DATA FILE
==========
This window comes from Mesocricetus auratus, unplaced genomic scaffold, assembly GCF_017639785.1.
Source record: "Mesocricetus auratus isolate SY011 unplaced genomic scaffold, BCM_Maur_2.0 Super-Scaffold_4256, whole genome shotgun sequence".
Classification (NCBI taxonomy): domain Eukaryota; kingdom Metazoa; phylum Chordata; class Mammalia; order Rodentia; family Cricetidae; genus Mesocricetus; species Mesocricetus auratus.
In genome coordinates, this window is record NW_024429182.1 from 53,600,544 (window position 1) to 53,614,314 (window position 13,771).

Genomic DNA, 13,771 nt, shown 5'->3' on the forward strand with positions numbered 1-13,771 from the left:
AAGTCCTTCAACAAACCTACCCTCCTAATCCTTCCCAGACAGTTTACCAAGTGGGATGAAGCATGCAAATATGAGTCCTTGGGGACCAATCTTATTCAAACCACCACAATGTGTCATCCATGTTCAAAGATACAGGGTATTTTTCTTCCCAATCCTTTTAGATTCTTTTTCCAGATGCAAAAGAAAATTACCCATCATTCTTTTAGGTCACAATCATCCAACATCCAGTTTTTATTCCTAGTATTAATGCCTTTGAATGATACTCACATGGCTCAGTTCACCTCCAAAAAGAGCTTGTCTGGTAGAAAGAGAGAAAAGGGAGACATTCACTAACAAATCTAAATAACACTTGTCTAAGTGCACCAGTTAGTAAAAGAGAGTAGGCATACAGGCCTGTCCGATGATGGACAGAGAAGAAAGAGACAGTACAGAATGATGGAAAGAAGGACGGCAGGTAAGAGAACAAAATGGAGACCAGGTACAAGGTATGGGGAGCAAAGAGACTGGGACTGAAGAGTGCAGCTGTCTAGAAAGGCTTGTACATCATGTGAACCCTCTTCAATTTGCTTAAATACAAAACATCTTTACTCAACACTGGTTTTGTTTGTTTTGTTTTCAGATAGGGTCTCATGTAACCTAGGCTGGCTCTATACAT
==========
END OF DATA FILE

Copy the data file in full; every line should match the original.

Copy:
This window comes from Mesocricetus auratus, unplaced genomic scaffold, assembly GCF_017639785.1.
Source record: "Mesocricetus auratus isolate SY011 unplaced genomic scaffold, BCM_Maur_2.0 Super-Scaffold_4256, whole genome shotgun sequence".
Classification (NCBI taxonomy): domain Eukaryota; kingdom Metazoa; phylum Chordata; class Mammalia; order Rodentia; family Cricetidae; genus Mesocricetus; species Mesocricetus auratus.
In genome coordinates, this window is record NW_024429182.1 from 53,600,544 (window position 1) to 53,614,314 (window position 13,771).

Genomic DNA, 13,771 nt, shown 5'->3' on the forward strand with positions numbered 1-13,771 from the left:
AAGTCCTTCAACAAACCTACCCTCCTAATCCTTCCCAGACAGTTTACCAAGTGGGATGAAGCATGCAAATATGAGTCCTTGGGGACCAATCTTATTCAAACCACCACAATGTGTCATCCATGTTCAAAGATACAGGGTATTTTTCTTCCCAATCCTTTTAGATTCTTTTTCCAGATGCAAAAGAAAATTACCCATCATTCTTTTAGGTCACAATCATCCAACATCCAGTTTTTATTCCTAGTATTAATGCCTTTGAATGATACTCACATGGCTCAGTTCACCTCCAAAAAGAGCTTGTCTGGTAGAAAGAGAGAAAAGGGAGACATTCACTAACAAATCTAAATAACACTTGTCTAAGTGCACCAGTTAGTAAAAGAGAGTAGGCATACAGGCCTGTCCGATGATGGACAGAGAAGAAAGAGACAGTACAGAATGATGGAAAGAAGGACGGCAGGTAAGAGAACAAAATGGAGACCAGGTACAAGGTATGGGGAGCAAAGAGACTGGGACTGAAGAGTGCAGCTGTCTAGAAAGGCTTGTACATCATGTGAACCCTCTTCAATTTGCTTAAATACAAAACATCTTTACTCAACACTGGTTTTGTTTGTTTTGTTTTCAGATAGGGTCTCATGTAACCTAGGCTGGCTCTATACAT